Why is it important to remove the fear from the foods that seem to trigger you? Do your core beliefs help or hinder you in recovery? Can you change your core beliefs to change your outlook on life? In this podcast episode, Dr. Cristina Castagnini speaks about Core Beliefs: Why Yours Matter with Lara Zibarras.


Dr Lara Zibarras is a Psychologist & Food Freedom Coach. Her background is in academic psychology (BSc, MSc, PhD, Certified Nutrition & Wellness Coach), and she works with women to help them develop a healthy and happy relationship with food, without guilt or emotional eating.

After years of intensive dieting, following the latest faddy diets, and developing an eating disorder, she got her life back on track when she discovered the power of a positive mindset. Simple mindset shifts helped her break free from the dieting trap and set her on the path to a healthier (mental, emotional, and physical) and more balanced lifestyle.

Visit her website. Connect with her on Instagram and Youtube.

FREEBIE: Check out Lara's free Food Freedom Masterclass.


  • Remove fear from food
  • Check your influences
  • Core beliefs in eating disorders

Remove fear from food

For people who are recovering from an eating disorder, some foods feel “scary” or threatening because the person has associated them with binging or eating “unhealthily”.
I never allowed myself to eat toast with peanut butter and jam … that was something that I restricted and a real fear food and something that I would binge on. [The clinician] recommended to me that I eat it every day for breakfast. (Lara Zibarras)
Food is food. There is no moral value tied to it. Within the mind is where the associations come up, and they begin to steal the show. To regain control over understanding that food is food, and remove the fear, it is important to confront it, and show your mind that you can eat it without binging.
I did it and within two weeks I was so bored of having toast with peanut butter and jam. That was the process that he helped me go through; face some of these things, and by allowing food into my life they no longer have that psychological and emotional pull on me. It just became food. (Lara Zibarras)

Check your influences

Keep an eye on what you are surrounding yourself with in terms of news, media, and information because they all influence you. Update your social media so that you follow people who truly inspire you and make you want to learn to care for yourself and create the best possible life, instead of following people who you may feel envious of or who you want to copy to feel happy.
What you’re following and what you’re reading becomes your world view and you think that’s normal. (Dr. Cristina Castagnini)
Be aware of what you are allowing on your feed. Interrogate how things make you feel, and weed out the information and perspectives that keep you stuck in restriction and fear instead of wholeness and trust in yourself.

Core beliefs in eating disorders

If your core beliefs are rooted in a more positive outlook on life, then you view the world more positively with opportunities for growth, development, and worthiness. However, if your core beliefs come from a place of unworthiness or pessimism and you feel that nothing has value or worth, then your outlook on life can be more negative and stagnant.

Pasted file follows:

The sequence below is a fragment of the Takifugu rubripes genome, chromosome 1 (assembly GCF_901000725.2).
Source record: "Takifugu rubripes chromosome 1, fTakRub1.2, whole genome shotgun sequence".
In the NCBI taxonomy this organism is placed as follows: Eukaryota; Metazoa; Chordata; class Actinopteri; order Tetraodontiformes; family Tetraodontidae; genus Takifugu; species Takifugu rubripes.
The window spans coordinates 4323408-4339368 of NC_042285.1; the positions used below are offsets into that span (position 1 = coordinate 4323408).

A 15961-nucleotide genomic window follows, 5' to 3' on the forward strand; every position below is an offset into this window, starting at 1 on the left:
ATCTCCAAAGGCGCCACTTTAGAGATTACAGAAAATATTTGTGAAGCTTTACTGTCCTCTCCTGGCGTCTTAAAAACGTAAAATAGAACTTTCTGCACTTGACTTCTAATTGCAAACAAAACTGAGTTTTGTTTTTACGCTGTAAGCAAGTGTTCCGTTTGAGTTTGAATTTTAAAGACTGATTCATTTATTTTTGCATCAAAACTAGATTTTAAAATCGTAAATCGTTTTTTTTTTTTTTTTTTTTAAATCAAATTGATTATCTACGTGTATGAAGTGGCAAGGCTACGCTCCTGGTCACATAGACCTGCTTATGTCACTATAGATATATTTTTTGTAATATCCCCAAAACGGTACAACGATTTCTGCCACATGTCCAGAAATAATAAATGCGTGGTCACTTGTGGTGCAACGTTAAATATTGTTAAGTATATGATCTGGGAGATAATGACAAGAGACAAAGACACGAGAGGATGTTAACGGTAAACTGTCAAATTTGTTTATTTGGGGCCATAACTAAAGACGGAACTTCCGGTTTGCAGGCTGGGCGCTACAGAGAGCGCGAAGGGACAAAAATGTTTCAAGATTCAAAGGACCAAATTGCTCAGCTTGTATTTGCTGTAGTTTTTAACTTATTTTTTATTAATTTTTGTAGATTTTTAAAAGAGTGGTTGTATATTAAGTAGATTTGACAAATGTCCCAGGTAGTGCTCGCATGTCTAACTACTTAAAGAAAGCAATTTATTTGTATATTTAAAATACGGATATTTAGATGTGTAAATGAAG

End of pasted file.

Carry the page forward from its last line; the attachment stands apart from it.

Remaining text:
The thing is with our core beliefs is that they help us make sense of the world which therefore impacts the decisions we make and then they become important to our emotional health. (Lara Zibarras)
Therefore, when you want to heal your relationship with food, it is important to know what your deeper core beliefs are because they will either help you or hinder you. You must first uncover them to work on them to be able to change them. It is not your body that is the problem. It is the core belief that you have about bodies in the world.


BOOK | Christy Harrison – Anti-Diet: Reclaim Your Time, Money, Well-Being, and Happiness Through Intuitive Eating BOOK | Megan Jayne Crabbe – Body Positive Power: How Learning to Love Yourself Will Save Your Life



I am a licensed Psychologist and Certified Eating Disorder Specialist. While I may have over 20 years of clinical experience, what I also have is the experience of having been a patient who had an eating disorder as well. One thing that I never had during all of my treatment was someone who could look me in the eye and honestly say to me "hey, I've been there. I understand". Going through treatment for an eating disorder is one of the hardest and scariest things to do. I remember being asked to do things that scared me. Things I now know ultimately helped me to get better. But, at the time, I had serious doubts and fears about it. If even one of my providers had been able to tell me "I know it's scary, but I had to go through that part too. Here's what will probably happen...." then perhaps I would not have gone in and out of treatment so many times. My own experience ultimately led me to specialize in treating eating disorders. I wanted to be the therapist I never had; the one who "got it". I will be giving you my perspective and information as an expert and clinician who has been treating patients for over 2 decades. But don't just take my word for it...keep listening to hear the truly informative insights and knowledge guest experts have to share. I am so happy you are here!


Did you enjoy this podcast? Feel free to comment below and share this podcast on social media! You can also leave a review of Behind The Bite on Apple Podcasts (previously) iTunes and subscribe!